If it’s urgent, why are you using email?

This is a huge pet peeve of mine. "Did you have a chance to respond to that email I sent you 30 seconds ago?" drives me nuts. If it’s an emergency, send me an IM. If I’m offline or don’t respond, get up off your ass and walk over. If I’m remote and offline for some reason, text me.

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Coding Under Par

when it’s midnight and I’m on a perceived roll with some coding challenge, there doesn’t appear to be any stopping me. I “have all night,” or at least that’s what my monkey brain says. Of course, the smarter half of me knows I should be getting calling it a day and getting some much-needed rest.

I hear this. As I get older, and keep to a rigid sleep schedule, I tend to find myself being useless after 9pm. I do miss the old days io burning through until 2am. Now that flux exists to take care of the circadian issues, we should be able to burn all night. Right? RIGHT!?!

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Looping through subviews and downcasting in Swift

I’ve been playing around with Auto-Layout. This snippet was helpful to see what constraints were set on what views in my View Hierarchy.

Getting the downcast right on the subviews Array took a few tries:

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Functions or Read-Only Properties in Swift?

I’m not sure which is better.  If it’s returning something that is directly tied to the class: a slice/dice of properties is already has, I’m leaning towards properties. Because of the many examples I feel like read-only properties are the way to do.  I’m not the only person wondering, so that’s validating.

Property:

Function:

[sourcecode wraplines=false gutter=false autolinks=false]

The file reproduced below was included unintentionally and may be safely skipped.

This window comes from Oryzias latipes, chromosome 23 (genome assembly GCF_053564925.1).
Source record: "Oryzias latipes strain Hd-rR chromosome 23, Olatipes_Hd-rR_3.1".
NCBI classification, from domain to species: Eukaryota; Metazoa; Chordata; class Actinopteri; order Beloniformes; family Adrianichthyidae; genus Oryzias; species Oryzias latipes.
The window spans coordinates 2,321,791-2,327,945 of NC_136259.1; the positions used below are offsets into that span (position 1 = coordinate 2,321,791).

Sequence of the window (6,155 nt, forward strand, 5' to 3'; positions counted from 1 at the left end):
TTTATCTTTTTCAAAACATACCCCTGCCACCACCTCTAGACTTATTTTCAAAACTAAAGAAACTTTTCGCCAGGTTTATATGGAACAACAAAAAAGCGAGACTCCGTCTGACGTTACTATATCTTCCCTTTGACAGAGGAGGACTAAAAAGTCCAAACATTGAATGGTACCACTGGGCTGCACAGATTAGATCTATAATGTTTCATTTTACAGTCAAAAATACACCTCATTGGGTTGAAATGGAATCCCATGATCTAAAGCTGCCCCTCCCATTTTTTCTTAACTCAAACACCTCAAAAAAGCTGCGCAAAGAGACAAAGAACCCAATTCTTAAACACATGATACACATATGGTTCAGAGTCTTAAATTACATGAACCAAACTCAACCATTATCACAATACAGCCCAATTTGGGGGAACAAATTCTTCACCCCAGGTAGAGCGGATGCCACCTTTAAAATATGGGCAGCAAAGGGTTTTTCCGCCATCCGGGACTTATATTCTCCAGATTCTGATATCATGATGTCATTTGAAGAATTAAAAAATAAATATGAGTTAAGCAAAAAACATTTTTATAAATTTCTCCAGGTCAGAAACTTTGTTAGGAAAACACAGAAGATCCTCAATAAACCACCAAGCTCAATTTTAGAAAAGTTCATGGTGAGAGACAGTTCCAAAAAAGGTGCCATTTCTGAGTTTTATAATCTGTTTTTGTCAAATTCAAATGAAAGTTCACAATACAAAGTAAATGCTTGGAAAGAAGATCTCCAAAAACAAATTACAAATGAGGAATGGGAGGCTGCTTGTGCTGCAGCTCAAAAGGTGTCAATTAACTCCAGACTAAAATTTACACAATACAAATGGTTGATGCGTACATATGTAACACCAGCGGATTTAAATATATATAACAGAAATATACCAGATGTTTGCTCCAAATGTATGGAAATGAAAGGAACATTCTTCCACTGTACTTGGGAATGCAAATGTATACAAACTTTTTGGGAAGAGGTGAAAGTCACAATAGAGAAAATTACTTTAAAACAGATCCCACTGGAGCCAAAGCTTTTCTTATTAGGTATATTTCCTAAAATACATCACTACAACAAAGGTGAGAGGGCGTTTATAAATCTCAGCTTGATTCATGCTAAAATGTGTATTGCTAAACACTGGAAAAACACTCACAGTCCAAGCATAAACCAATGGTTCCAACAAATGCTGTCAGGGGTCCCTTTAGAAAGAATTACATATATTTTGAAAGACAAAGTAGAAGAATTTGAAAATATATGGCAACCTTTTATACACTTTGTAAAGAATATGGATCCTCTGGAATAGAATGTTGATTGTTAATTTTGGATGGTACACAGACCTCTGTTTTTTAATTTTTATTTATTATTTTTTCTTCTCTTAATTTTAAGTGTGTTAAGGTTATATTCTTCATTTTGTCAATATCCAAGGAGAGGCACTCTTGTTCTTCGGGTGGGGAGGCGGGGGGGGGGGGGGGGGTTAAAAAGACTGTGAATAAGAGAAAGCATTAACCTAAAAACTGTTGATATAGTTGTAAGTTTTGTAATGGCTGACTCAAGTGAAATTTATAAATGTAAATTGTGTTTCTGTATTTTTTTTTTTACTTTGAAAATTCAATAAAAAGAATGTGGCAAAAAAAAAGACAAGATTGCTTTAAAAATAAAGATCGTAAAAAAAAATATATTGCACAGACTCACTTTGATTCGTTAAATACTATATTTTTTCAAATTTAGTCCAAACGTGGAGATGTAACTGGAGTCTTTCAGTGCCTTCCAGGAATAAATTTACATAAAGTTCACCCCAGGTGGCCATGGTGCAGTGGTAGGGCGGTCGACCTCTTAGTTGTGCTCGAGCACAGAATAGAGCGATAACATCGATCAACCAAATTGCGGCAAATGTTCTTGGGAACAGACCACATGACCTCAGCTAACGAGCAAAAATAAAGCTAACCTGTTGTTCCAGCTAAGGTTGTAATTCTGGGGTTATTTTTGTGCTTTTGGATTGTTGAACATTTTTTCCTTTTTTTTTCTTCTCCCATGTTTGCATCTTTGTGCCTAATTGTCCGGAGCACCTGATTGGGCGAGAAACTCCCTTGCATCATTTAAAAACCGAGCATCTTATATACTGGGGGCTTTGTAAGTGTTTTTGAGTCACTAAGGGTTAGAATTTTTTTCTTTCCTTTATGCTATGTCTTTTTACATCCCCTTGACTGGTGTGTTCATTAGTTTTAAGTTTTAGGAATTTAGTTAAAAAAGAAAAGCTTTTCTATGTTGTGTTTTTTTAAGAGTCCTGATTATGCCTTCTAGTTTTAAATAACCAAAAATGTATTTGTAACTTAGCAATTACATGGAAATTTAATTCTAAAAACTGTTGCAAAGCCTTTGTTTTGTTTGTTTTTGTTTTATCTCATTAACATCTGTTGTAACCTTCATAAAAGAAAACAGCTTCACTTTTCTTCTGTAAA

Fool by randomness and the black swan

   foo fo fo fo offoofoofo offo
[/sourcecode]

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Parsing sentences from a String in Swift

I’ve been looking at how to parse sentences from text recently. While I’m still looking for a more Machine Learning approach, I found NSStringEnumerationBySentences which can get me there faster (for now).  I need to get all of the sentences from a given String.  This could easily be an Objective-C category method.  But, I’m trying to learn as much Swift as I can. I haven’t played with extensions yet. Here we go.

enumerateSubstringsInRange:options:usingBlock: is what I’ll need, but I need the extension first:

Fiddling with Swift’s closure syntax for a little while, and using the shorthand for NSStringEnumerationBySentences, I end up with this:

This could have been condensed even more, but I find this very hard to read:

Ah, but alas. Now I can’t use this in Objective-C. It won’t see the String extension.  It needs to be NSString:

I haven’t quite figured out the naming convention for Swift Extension files yet. Right now, I have this in StringExtentions.swift in my categories folder.  Though…. I guess to be proper it should be NSStringExtentions.swift…